Emails in on Big 12 realignment
The new emails are in, and lots of talk about conference realignment.
Justin: “Disagree with you on where you put A&M. A&M should be put with OU and Nebraska and KU. The SEC asked A&M to join their conference in the early ’90s, and Texas politics prevented it. The SEC and Pac 10 would love to have A&M.”
I don’t think so. And here’s why. A&M has slipped in status. There was a time, and the early ’90s certainly was that time, when A&M football was considered a big deal. But now? I don’t see it. In fact, you could argue that no program has been hurt by the formation of the Big 12 as much as has A&M. Think about it. In 1995, when the Big 12 formed, you could argue that the best football programs in the Big 12 were 1. Nebraska; 2. Colorado; 3. Texas A&M. Don’t believe it? OU was a mess and getting messier. Texas was just floating along, not doing much. Kansas State had yet to rise. Look at what’s happened to A&M in 15 years. Oklahoma and Texas have totally eclipsed the Aggies. Texas Tech passed the Aggies. OSU caught the Aggies. You could argue that Missouri has caught the Aggies. If you ranked the Big 12 football schools in order of status today, A&M is not in the first division. And that’s not just a three- or four-year slump. That’s been going on for a decade. A&M flourished when the Southwest Conference was weak. When the SWC was powerful, back in the early ’70s and ’60s, A&M wasn’t much. That’s got to be a red flag for any new conference. The Aggies historically wither when the competition stiffens.
Mike: “Something I have yet to read; what about the other sports? Besides tradition, the geographical interests and economic aspects (for travel alone) should be a substantial concern for all athletic departments, university chancellors and the general public that wishes to travel to away games. This isn’t just about the obvious football powers within the Big 12. What about Nebraska’s women’s volleyball team? OSU’s golf team and wrestling team? The cross country, golf, gymnastics, soccer, tennis and others that often are not money making sports and whose travel budgets from breakup and reorganization may make them obsolete?”
Conference realignment is about football mostly and men’s basketball a little. Period. Nothing else matters. The minor sports won’t go away; they are protected by necessity. The NCAA requires schools to field a certain amount of teams of both sexes. Nebraska’s volleyball team is a blip on the radar. Same with OSU’s golf team. And any conference realignment would, by design, make enough extra money to offset increased travel costs. But don’t go thinking that wrestling teams and tennis teams are going to start flying all over the country. Like my proposed Pac-10/Big 12 merger. OU’s soccer team wouldn’t go play Washington every year. Divisional play would be paramount.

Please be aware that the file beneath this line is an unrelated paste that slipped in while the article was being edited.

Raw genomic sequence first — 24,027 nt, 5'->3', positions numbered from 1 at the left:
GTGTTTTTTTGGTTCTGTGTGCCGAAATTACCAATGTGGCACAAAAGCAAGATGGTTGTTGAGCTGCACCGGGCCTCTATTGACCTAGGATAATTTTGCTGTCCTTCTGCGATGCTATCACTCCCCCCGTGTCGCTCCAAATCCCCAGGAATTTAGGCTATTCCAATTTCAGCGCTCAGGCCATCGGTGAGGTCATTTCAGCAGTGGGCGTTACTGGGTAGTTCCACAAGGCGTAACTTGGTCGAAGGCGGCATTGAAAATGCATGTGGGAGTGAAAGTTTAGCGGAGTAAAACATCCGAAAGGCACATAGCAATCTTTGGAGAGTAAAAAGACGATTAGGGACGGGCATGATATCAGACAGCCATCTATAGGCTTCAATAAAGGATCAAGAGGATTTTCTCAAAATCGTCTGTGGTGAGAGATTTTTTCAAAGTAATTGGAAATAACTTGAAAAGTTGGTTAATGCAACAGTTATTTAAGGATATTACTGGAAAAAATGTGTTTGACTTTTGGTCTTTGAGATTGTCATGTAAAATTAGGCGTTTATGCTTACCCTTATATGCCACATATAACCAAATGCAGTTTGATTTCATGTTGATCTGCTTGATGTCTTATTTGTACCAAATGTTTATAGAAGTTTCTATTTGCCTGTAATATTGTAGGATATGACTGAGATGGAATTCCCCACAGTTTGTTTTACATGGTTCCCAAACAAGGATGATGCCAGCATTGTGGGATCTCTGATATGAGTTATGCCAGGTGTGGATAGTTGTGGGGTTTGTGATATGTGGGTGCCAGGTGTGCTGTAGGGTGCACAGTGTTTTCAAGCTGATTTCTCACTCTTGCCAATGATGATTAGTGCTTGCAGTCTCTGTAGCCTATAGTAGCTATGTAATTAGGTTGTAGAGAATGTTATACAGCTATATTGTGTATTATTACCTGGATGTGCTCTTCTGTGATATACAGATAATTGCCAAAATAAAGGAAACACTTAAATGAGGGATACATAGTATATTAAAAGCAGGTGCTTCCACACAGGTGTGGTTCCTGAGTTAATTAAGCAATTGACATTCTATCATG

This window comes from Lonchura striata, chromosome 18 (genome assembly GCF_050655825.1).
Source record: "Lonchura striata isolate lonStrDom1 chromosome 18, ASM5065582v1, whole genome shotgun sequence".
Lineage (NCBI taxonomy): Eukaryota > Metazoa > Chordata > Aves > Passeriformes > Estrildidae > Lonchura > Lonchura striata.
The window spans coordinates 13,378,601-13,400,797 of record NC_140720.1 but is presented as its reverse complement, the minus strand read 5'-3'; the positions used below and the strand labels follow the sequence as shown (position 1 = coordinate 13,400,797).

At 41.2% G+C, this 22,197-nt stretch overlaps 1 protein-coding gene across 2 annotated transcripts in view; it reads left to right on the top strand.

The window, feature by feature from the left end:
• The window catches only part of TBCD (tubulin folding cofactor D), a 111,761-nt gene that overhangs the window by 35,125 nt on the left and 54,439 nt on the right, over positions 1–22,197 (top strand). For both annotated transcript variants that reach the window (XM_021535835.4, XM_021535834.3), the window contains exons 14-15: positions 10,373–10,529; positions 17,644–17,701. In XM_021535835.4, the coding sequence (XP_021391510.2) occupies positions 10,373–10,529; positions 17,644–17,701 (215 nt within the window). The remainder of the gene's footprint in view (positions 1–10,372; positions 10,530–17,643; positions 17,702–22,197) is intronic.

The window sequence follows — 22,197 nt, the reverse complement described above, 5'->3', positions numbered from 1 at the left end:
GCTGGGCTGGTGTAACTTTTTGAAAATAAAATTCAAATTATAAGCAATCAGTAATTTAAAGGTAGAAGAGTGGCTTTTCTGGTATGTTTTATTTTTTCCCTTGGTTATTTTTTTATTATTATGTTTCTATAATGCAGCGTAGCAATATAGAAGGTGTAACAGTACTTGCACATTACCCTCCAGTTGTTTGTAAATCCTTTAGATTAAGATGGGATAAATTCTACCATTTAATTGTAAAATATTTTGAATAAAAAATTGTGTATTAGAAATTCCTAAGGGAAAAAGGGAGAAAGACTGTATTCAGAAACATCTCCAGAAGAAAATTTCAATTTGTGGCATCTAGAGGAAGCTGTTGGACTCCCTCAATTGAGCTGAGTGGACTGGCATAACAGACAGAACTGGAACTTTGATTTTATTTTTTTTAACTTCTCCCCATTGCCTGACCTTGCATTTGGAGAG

Tommy: “Kansas over OSU? LOL. Love it, Berry. Please, please, keep your Norman bias intack for the paper and the radio.”
Tommy. The word is “intact.” Please stay out of the public marketplace of ideas wearing your OSU colors. You are hurting your school. But you raise an interesting point. If you had a lick of charm, you would have asked the question this way: Why Kansas over OSU? And here’s the answer. Kansas brings the Kansas City television market and a nationally-elite program in one of the two sports that matters. And for those leagues that care about academics, KU is considered one of the better schools in the Big 12. OSU does not bring a television market, so long as OU already is included. The Sooners bring the OKC and Tulsa markets. And OSU does not provide a nationally-elite program in a sport that matters. OSU’s salvation is its ties to OU. The state legislature isn’t likely to let the Sooners leave without the Cowboys, though you never know.
Josh: “I enjoyed your comments regarding Texas, et al, going west. Great minds must think alike, I’ve been telling people this since the conference talk started. It makes too much sense academically, financially and competitively. I think the academic side of the conference realignment cannot be understated. Of course this is about money and football, but the mission of these universities is to educate. The Pac-10 has seven members of the AAU, and the conference basically doubles as a research consortium. Texas, Texas A&M, Colorado and Kansas are all members of the AAU, and in a merger scenario would seem likely to go to the Big-Pac (along with OU). Which brings me to my next point; I wouldn’t sell Colorado short in this scenario. Although the athletic department is in disarray at the moment, Colorado brings the Denver market; it is academically on par with several Pac-10 schools, Colorado is a more liberal institution much like the schools on the left coast, and yet another factor is that California is home to more CU alums than any other state not named Colorado. The Buffs are a synch to be included. If this scenario does indeed play out, I believe politics will decide the final spot. OSU, Texas Tech and Kansas State are the schools involved in the precarious situation. It is a scary yet very realistic thought for an OSU psycho such as me.”
Now that’s a good letter. Insightful, shows a working knowledge of the landscape but admits to some fear of the unknown. And OSU should be concerned. It’s possible OSU could be left out. I don’t think that will happen, but it’s possible. Here’s the deal on Colorado. Everything Josh said is true. But what if the Buffs literally don’t have the money or the stomach to stay in the main race? What if Colorado says forget it, we’re going to downsize, go to the Mountain West Conference and quit trying to keep up with $100 million budgets?